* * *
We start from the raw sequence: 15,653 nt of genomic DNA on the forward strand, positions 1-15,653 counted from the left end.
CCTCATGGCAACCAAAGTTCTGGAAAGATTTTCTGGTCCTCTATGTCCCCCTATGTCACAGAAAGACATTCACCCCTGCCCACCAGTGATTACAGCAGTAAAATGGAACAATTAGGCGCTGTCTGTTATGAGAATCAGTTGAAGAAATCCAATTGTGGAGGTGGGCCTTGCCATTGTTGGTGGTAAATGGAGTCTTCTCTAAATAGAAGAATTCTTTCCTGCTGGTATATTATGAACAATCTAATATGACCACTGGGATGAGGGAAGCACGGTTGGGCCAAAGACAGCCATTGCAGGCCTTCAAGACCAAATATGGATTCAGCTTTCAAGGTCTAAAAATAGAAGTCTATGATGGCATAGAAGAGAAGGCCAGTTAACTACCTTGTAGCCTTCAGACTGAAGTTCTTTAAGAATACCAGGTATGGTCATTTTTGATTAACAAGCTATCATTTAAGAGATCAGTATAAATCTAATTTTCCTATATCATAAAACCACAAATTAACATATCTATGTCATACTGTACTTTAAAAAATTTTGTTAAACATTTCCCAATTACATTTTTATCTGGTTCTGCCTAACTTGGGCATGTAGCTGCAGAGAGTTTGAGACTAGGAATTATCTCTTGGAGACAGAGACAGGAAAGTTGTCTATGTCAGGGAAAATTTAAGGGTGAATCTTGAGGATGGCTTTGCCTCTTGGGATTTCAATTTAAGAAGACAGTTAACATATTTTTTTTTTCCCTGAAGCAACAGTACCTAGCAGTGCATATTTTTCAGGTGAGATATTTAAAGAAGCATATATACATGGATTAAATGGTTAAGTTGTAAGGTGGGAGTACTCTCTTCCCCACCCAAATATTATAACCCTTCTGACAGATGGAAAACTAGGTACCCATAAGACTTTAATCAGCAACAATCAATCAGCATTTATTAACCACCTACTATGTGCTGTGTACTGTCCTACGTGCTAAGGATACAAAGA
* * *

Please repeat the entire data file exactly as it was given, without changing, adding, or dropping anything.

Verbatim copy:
We start from the raw sequence: 15,653 nt of genomic DNA on the forward strand, positions 1-15,653 counted from the left end.
CCTCATGGCAACCAAAGTTCTGGAAAGATTTTCTGGTCCTCTATGTCCCCCTATGTCACAGAAAGACATTCACCCCTGCCCACCAGTGATTACAGCAGTAAAATGGAACAATTAGGCGCTGTCTGTTATGAGAATCAGTTGAAGAAATCCAATTGTGGAGGTGGGCCTTGCCATTGTTGGTGGTAAATGGAGTCTTCTCTAAATAGAAGAATTCTTTCCTGCTGGTATATTATGAACAATCTAATATGACCACTGGGATGAGGGAAGCACGGTTGGGCCAAAGACAGCCATTGCAGGCCTTCAAGACCAAATATGGATTCAGCTTTCAAGGTCTAAAAATAGAAGTCTATGATGGCATAGAAGAGAAGGCCAGTTAACTACCTTGTAGCCTTCAGACTGAAGTTCTTTAAGAATACCAGGTATGGTCATTTTTGATTAACAAGCTATCATTTAAGAGATCAGTATAAATCTAATTTTCCTATATCATAAAACCACAAATTAACATATCTATGTCATACTGTACTTTAAAAAATTTTGTTAAACATTTCCCAATTACATTTTTATCTGGTTCTGCCTAACTTGGGCATGTAGCTGCAGAGAGTTTGAGACTAGGAATTATCTCTTGGAGACAGAGACAGGAAAGTTGTCTATGTCAGGGAAAATTTAAGGGTGAATCTTGAGGATGGCTTTGCCTCTTGGGATTTCAATTTAAGAAGACAGTTAACATATTTTTTTTTTCCCTGAAGCAACAGTACCTAGCAGTGCATATTTTTCAGGTGAGATATTTAAAGAAGCATATATACATGGATTAAATGGTTAAGTTGTAAGGTGGGAGTACTCTCTTCCCCACCCAAATATTATAACCCTTCTGACAGATGGAAAACTAGGTACCCATAAGACTTTAATCAGCAACAATCAATCAGCATTTATTAACCACCTACTATGTGCTGTGTACTGTCCTACGTGCTAAGGATACAAAGA